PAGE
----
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Slow harvest and mental health a concern for Alberta farmers

With more rain and snow in the forecast for much of Alberta this week, its bad news for farmers who rely on a quality crops for income. Tiffany Lizée has more on the mental toll recent weather is taking.

The end of September snow in parts of Alberta threw a wrench into what was an already stressful harvest season.

With more rain and snow in the forecast for much of the province this week, it’s bad news for farmers who rely on quality crops for income.

READ MORE: Southern Alberta snow storm hammers rural areas

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Lyle Jensen farms land near Nobleford, Alta., and says farmers have been spending long hours in the combine to try to beat the next snowfall. He says some are feeling the pressure.

“Right now, it’s a race against the clock for the silage, and that’s definitely going to throw a wrench into everybody’s plans,” Jensen said.

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READ MORE: Farmers team up to put mental illness stigma out to pasture

Harvest progress in Alberta

Right now, about 34 per cent of crops are in the bin across Alberta, when normally that number would be over half.

AF/AFSC Crop Reporting Survey released on October 4, 2019.
AF/AFSC Crop Reporting Survey released on October 4, 2019. Cody Coats/Global News

READ MORE: Wet growing season prompts Leduc County to declare state of agricultural disaster

Northern and central Alberta farmers are the farthest behind because of a wet and cool summer.

Southern Alberta is faring the best, with almost 80 per cent complete. However, crop yields in that part of the province won’t be as big because of several dry summers in a row and unfortunately, a blast of wet weather this late in the season downgrades the quality of grain.

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Jensen said after a series of bad years, farmers in the area are feeling the pinch.

“For a lot of guys on dry land, this is the third pretty poor drought year in a row now, which is really starting to take a toll.”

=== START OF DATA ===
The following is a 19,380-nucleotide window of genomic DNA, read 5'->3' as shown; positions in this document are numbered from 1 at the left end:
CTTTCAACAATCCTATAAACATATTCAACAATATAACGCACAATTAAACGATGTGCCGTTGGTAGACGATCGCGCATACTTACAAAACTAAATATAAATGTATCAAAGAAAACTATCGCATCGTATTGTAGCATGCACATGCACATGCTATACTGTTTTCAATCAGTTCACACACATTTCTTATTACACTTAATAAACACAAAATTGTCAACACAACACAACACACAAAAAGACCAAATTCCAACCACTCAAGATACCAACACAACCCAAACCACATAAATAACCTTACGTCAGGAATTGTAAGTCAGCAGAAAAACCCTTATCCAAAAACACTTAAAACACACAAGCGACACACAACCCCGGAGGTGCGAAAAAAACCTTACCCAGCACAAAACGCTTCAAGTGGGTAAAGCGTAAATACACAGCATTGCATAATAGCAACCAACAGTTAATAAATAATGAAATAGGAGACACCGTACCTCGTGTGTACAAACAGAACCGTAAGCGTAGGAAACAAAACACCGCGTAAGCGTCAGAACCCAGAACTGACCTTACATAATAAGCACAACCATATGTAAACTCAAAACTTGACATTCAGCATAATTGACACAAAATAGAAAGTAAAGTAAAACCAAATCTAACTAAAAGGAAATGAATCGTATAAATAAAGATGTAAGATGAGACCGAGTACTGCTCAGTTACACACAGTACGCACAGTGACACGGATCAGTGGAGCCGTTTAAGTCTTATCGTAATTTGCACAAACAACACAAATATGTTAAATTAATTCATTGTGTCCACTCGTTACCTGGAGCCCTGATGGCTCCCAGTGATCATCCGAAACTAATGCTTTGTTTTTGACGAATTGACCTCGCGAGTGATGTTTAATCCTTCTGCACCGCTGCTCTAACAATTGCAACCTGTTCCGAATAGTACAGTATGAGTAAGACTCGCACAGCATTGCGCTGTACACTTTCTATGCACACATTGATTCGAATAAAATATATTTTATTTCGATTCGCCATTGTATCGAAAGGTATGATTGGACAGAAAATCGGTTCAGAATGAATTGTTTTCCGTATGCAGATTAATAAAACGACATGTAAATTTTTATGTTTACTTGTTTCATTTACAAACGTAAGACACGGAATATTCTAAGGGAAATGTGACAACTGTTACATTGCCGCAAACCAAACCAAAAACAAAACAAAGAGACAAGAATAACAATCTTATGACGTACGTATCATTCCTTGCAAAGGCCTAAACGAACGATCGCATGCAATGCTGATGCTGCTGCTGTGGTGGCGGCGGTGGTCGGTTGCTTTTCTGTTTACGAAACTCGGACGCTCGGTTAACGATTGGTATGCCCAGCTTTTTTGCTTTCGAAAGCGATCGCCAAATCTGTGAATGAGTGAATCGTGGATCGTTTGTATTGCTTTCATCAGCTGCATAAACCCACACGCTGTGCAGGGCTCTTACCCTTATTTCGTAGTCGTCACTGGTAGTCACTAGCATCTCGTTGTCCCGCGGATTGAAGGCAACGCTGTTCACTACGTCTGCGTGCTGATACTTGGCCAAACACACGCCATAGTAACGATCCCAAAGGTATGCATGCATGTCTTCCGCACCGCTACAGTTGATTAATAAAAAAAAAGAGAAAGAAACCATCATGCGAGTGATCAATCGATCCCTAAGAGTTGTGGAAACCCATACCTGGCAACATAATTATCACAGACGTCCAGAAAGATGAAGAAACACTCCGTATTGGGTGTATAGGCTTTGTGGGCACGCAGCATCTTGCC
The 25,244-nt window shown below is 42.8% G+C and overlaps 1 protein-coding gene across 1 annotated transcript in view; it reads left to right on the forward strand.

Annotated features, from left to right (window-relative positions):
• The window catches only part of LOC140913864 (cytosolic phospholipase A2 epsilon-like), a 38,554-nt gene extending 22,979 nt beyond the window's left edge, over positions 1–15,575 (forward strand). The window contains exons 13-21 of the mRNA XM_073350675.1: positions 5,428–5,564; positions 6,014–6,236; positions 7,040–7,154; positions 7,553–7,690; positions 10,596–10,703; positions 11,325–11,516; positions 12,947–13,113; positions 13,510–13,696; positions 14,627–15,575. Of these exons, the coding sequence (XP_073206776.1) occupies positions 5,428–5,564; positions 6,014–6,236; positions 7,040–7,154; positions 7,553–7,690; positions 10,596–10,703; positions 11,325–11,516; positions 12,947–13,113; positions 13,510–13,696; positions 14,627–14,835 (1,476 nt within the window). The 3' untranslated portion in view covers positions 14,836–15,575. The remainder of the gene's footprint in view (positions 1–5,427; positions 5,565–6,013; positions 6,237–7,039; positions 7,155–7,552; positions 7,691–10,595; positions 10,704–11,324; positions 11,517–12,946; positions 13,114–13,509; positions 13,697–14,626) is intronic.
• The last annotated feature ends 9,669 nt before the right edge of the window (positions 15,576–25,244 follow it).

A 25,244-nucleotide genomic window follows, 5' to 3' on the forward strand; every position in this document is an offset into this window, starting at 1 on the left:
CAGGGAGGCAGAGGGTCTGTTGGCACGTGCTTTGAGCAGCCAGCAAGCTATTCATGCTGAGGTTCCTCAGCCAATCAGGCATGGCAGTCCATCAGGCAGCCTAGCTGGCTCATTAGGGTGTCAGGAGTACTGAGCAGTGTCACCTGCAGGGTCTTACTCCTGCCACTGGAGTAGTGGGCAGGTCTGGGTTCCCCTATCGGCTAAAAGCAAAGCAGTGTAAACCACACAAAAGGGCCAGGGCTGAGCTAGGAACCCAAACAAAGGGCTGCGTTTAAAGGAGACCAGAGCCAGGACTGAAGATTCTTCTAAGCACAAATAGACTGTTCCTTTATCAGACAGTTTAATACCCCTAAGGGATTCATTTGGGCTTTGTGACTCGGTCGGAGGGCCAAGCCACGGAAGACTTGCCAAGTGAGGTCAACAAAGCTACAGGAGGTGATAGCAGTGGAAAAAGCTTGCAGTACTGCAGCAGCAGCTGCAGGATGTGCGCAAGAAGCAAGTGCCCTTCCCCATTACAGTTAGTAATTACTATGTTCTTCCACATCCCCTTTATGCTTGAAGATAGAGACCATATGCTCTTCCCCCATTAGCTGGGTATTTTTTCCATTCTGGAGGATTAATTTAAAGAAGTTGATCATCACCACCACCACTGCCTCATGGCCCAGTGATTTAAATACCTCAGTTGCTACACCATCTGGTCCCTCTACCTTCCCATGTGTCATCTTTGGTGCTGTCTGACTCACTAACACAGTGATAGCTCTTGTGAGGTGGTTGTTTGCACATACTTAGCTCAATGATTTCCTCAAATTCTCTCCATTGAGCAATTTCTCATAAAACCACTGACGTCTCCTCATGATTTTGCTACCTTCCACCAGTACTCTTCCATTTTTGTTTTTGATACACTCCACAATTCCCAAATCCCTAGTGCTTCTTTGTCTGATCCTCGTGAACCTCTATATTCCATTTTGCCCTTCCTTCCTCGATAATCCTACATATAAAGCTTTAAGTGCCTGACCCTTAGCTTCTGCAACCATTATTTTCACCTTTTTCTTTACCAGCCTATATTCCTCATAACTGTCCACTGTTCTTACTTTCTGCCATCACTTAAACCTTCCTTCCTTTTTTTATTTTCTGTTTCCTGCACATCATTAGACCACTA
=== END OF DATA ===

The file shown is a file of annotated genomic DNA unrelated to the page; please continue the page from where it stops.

Farmer David Reid checks on his wheat crop after a weekend of snowy weather near Cremona, Alta., Monday, Sept. 30, 2019. Some areas of southern Alberta have received over 60 cm of snow since last Friday. THE CANADIAN PRESS/Jeff McIntosh
Farmer David Reid checks on his wheat crop after a weekend of snowy weather near Cremona, Alta., Monday, Sept. 30, 2019. Some areas of southern Alberta have received over 60 cm of snow since last Friday. THE CANADIAN PRESS/Jeff McIntosh

READ MORE: More fall snow makes tough Alberta harvest season tougher: ‘It’s depressing. It’s stressful’

Mental health and farming

Dr. Robbie Babins-Wagner is a counsellor with the Calgary Counselling Centre. Babins-Wagner said recognizing symptoms of anxiety and depression is important for farmers who are under stress.

According to Alberta Health Services, those who are feeling effects of fatigue, anxiety or depression may:

  • feel sad, grumpy or moody
  • lose interest in their usual activities
  • eat more and crave carbohydrates, such as bread and pasta
  • gain weight
  • sleep more but still feel tired
  • have trouble concentrating
  • have thoughts that life is not worth living
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READ MORE: Sask. farmers helping make mental health first aid training more accessible

“If you find talking to your friends isn’t helping [and] that if you’re not sleeping at night and you’re stressed and you’re not eating and you’re seeing changes in your moods, your attitudes, your feelings, then I think those are signs that you may want to take that next step,” Babins-Wagner said.

There is no agriculture-specific mental health crisis line in Alberta, but last March, the rural municipalities of Alberta asked the province to create one.

Babins-Wagner said for now, that next step for farmers or anyone struggling with stress is calling 211 so a resource specialist can set you up with a counsellor or support group.

More information can also be found on the Alberta 211 website.